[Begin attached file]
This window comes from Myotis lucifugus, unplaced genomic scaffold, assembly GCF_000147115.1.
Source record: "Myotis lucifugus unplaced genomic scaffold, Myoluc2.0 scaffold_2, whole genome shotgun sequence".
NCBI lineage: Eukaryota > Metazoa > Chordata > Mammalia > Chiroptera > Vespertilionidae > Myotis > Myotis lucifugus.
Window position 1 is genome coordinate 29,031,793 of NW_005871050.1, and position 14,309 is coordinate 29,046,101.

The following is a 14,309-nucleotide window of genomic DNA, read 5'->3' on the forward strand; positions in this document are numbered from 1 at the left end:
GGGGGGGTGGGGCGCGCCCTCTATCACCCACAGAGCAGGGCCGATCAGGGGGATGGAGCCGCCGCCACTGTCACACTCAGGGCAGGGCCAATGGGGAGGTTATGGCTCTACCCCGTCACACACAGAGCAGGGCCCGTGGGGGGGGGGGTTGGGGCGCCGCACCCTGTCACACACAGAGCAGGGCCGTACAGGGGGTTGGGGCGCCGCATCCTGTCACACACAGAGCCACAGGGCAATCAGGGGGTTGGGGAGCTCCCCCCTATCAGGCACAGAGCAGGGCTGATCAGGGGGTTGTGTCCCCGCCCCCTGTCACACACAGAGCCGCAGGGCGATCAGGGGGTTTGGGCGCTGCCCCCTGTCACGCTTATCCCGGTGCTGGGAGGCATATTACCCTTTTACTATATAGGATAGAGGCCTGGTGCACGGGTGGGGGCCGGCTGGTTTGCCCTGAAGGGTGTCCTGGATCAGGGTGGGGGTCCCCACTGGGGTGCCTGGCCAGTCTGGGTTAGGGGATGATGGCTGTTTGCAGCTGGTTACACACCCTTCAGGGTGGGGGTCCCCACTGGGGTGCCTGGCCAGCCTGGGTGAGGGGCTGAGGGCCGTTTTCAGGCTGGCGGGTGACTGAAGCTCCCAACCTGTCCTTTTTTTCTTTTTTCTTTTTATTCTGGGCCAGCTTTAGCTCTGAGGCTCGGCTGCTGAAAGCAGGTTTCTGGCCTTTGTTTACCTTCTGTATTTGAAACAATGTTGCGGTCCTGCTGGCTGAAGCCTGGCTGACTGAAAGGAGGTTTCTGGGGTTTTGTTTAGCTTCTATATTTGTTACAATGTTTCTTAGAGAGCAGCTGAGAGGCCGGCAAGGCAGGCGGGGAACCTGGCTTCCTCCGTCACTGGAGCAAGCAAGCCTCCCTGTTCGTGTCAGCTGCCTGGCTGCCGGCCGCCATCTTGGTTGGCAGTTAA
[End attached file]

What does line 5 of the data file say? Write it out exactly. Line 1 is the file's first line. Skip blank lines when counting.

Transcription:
The following is a 14,309-nucleotide window of genomic DNA, read 5'->3' on the forward strand; positions in this document are numbered from 1 at the left end: